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Anti-terrorism laws 'single out' Muslims Print E-mail
Monday, 26 September 2005

 

THE Howard Government's planned terror laws would create more intolerance towards Muslims, community leaders warned yesterday.

As hundreds of Muslims, including Bilal Khazal, who is awaiting trial on terrorism-related charges, gathered in Sydney's west calling on the Government to scrap the terrorism laws, protest leader Chaaban Omran said Muslims were being singled out.


"Instead of coming out with practical steps to address terrorism, these laws will just work to create more intolerance towards Muslims," said Mr Omran, national president of the Federation of Australian Muslim Students and Youth.

"As Australians, we just want to be treated like everyone else. We don't wish to have all these laws set out that will lead to us becoming targets."

Agnes Chong, from the Australian Muslim Civil Rights Advocacy Network, said the new laws were discriminatory and Muslims should fight them. She said ASIO had detained and questioned 18 Muslims in the past two years.

"We know of at least 18 people who have been detained and questioned by ASIO," she said. "We have to use every legitimate means to prevent these unjust laws."

Mr Khazal, a former Sydney Qantas baggage handler, hovered around the side of the protest in a Lakemba park talking to friends. He will face a Supreme Court trial next year after earlier pleading not guilty to two counts of inciting terrorism.

The meeting heard that a 41-page legal opinion on the proposed laws prepared by the Muslim civil rights organisation says the changes to the sedition law and the control orders could be unconstitutional.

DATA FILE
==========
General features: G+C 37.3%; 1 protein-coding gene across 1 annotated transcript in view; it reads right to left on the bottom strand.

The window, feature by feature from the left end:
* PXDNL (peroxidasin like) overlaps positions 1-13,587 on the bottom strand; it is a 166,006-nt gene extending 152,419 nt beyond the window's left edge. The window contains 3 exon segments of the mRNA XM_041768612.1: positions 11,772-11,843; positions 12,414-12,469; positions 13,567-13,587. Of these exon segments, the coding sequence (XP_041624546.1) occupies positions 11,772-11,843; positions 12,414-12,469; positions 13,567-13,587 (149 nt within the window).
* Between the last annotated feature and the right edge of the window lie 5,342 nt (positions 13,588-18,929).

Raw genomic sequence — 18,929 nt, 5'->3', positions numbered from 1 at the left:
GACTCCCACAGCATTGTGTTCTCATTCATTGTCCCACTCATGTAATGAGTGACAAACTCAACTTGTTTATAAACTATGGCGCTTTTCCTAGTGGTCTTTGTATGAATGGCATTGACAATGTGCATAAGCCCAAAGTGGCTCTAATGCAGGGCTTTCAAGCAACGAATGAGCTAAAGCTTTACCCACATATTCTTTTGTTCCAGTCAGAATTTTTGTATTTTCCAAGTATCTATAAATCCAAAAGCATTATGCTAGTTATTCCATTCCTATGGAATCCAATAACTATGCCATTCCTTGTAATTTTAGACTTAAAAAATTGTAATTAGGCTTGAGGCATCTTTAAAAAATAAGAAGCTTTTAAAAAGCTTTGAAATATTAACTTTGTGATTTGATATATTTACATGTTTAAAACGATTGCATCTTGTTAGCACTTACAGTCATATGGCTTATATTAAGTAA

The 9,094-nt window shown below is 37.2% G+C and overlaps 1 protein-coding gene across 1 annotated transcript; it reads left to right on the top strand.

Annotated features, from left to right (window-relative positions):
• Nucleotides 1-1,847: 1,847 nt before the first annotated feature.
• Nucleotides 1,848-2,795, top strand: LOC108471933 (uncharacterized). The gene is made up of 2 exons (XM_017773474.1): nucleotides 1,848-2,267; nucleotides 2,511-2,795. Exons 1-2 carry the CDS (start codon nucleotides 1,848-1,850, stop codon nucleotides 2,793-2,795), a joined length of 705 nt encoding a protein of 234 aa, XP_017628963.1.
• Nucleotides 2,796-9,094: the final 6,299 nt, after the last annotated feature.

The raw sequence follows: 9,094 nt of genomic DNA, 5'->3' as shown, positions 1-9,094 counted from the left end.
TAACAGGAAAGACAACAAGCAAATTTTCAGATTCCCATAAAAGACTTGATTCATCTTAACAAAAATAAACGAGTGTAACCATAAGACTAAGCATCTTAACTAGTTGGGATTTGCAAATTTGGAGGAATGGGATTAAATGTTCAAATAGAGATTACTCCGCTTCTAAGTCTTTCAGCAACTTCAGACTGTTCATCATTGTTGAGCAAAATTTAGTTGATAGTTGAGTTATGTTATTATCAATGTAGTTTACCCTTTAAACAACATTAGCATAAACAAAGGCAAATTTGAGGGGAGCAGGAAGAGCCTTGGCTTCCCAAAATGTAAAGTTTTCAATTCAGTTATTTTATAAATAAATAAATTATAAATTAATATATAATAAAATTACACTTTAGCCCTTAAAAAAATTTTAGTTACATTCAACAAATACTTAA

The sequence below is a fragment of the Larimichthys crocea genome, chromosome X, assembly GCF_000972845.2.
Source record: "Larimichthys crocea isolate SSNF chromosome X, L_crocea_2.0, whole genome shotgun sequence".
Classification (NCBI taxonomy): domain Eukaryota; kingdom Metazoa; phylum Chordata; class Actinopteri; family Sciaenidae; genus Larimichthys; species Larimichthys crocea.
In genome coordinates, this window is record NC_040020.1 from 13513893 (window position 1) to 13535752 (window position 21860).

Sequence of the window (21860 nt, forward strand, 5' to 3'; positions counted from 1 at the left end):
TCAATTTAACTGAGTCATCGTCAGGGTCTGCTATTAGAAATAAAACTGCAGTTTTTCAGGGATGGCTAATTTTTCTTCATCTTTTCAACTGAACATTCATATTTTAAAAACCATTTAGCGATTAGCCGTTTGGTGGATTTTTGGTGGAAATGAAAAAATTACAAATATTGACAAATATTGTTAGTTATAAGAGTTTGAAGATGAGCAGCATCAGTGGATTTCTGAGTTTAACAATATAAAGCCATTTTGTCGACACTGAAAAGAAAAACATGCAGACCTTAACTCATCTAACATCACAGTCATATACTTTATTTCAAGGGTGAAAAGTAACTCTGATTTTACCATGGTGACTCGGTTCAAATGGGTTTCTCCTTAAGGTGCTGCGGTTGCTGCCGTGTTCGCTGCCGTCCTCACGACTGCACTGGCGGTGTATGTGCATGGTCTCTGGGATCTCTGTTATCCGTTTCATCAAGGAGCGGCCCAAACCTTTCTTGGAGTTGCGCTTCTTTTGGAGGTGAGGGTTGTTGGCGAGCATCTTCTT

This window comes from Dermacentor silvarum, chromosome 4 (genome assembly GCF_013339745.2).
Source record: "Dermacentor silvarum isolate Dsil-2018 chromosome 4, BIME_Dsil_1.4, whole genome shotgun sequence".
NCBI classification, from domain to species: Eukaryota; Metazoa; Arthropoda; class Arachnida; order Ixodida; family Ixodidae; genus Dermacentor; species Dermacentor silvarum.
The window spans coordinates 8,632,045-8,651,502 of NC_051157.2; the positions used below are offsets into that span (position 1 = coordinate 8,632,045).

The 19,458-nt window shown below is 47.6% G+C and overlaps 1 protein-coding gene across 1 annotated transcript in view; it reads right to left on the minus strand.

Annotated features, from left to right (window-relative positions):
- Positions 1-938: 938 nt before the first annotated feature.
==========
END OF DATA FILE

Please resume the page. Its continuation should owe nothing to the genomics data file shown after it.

The opinion was sent to John Howard last Friday with a letter requesting he withdraw the proposals, saying they lacked detail and were discriminatory.

"It is clear that the proposals, if adopted, will mark serious breaches of key liberal democratic principles and raise constitutional problems," said the opinion, written by a community lawyers and legal academics.

Wassim Doureihi, a spokesman for the controversial Islamic political organisation Hizb-ut-Tahrir, told the crowd that the victimisation of the community would draw it together. "This can only make us stronger," he
said.

Zachariah Matthews, from the Australian Islamic Mission, called on Muslims to complain when they heard or read discriminatory material in the media.

 

"Complain, demand to be heard, ask for an apology. Be firm, be polite and be civil," he said.

 

Simon Kearney
The Australian, 26 September 2005

 
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